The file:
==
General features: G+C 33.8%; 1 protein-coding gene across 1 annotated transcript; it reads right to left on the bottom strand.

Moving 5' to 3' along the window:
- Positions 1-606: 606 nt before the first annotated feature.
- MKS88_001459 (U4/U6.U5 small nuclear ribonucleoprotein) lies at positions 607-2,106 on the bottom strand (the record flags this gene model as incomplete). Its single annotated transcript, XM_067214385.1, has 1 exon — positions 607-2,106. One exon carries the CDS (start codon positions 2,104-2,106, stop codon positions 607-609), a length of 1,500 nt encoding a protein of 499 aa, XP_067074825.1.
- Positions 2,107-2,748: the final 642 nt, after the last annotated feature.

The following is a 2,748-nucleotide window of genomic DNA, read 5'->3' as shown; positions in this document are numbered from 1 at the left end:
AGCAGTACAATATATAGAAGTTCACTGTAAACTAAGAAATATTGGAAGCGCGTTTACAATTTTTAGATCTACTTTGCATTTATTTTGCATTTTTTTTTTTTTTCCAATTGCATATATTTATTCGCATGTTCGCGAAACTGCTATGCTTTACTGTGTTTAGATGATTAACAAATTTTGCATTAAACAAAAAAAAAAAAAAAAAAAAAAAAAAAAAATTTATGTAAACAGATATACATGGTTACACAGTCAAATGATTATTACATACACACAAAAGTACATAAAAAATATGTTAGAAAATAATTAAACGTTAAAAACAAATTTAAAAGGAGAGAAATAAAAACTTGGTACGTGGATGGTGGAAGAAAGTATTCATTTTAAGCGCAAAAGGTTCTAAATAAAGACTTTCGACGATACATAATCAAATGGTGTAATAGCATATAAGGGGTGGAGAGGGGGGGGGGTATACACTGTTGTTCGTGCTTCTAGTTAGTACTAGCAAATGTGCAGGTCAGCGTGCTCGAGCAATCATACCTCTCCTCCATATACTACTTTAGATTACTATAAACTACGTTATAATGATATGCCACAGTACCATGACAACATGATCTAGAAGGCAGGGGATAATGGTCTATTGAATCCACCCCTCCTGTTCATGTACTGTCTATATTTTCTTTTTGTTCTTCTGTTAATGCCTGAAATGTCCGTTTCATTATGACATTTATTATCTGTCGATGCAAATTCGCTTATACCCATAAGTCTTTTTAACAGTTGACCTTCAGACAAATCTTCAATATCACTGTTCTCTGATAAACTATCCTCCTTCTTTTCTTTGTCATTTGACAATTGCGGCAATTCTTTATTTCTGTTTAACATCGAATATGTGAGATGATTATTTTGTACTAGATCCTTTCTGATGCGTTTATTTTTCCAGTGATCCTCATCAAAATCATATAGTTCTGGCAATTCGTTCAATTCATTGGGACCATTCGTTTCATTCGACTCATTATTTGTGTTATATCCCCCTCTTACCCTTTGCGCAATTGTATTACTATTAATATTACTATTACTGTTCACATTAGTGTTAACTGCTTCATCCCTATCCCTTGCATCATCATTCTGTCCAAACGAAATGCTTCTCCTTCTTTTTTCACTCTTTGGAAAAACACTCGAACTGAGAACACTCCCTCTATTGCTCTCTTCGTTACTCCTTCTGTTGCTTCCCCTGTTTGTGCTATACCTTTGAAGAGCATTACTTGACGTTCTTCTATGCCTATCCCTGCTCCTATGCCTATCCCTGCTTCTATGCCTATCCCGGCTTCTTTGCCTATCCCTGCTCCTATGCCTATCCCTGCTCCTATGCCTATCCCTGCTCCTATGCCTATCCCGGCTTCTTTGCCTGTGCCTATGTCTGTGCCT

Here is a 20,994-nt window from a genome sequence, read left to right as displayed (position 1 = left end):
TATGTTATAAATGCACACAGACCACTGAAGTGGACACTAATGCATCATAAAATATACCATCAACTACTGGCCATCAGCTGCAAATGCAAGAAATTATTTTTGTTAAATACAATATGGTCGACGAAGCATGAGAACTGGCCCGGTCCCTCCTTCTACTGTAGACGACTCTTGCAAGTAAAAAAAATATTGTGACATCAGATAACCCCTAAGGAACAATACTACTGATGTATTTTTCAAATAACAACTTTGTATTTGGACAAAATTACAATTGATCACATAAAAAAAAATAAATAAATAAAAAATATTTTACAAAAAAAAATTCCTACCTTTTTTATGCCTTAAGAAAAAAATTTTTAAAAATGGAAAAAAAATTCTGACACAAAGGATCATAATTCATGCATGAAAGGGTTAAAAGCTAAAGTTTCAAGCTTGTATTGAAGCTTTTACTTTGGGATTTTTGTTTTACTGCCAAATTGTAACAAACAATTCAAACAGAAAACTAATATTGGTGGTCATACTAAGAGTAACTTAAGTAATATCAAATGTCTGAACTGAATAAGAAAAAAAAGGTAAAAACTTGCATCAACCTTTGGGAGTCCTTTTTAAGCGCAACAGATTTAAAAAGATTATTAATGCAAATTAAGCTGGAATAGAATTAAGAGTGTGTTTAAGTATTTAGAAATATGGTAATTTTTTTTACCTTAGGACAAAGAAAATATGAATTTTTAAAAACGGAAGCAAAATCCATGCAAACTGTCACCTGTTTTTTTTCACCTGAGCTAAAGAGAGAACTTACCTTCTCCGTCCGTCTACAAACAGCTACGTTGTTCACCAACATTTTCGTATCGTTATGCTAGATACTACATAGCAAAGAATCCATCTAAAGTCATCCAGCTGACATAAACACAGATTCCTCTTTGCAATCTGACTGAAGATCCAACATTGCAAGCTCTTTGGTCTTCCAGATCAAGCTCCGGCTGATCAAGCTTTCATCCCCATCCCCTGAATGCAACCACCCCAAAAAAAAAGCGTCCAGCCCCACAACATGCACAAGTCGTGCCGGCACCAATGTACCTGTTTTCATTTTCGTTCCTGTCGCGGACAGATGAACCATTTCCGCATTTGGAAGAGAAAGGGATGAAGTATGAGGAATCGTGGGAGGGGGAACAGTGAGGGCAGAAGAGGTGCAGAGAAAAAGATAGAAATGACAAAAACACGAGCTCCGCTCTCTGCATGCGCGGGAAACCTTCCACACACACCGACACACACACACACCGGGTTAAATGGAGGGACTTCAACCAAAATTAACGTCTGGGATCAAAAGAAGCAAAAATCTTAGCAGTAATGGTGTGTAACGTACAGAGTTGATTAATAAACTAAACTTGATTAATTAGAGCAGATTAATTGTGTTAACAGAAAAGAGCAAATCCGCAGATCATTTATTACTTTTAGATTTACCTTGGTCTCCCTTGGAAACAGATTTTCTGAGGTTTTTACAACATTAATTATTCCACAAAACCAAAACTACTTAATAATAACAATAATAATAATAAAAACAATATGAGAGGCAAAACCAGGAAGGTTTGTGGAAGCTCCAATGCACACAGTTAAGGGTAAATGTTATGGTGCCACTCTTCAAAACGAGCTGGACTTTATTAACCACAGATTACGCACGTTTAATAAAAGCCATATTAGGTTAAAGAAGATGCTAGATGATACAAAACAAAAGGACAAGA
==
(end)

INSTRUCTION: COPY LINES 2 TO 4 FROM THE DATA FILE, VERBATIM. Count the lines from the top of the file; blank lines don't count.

Moving 5' to 3' along the window:
- Positions 1-606: 606 nt before the first annotated feature.
- MKS88_001459 (U4/U6.U5 small nuclear ribonucleoprotein) lies at positions 607-2,106 on the bottom strand (the record flags this gene model as incomplete). Its single annotated transcript, XM_067214385.1, has 1 exon — positions 607-2,106. One exon carries the CDS (start codon positions 2,104-2,106, stop codon positions 607-609), a length of 1,500 nt encoding a protein of 499 aa, XP_067074825.1.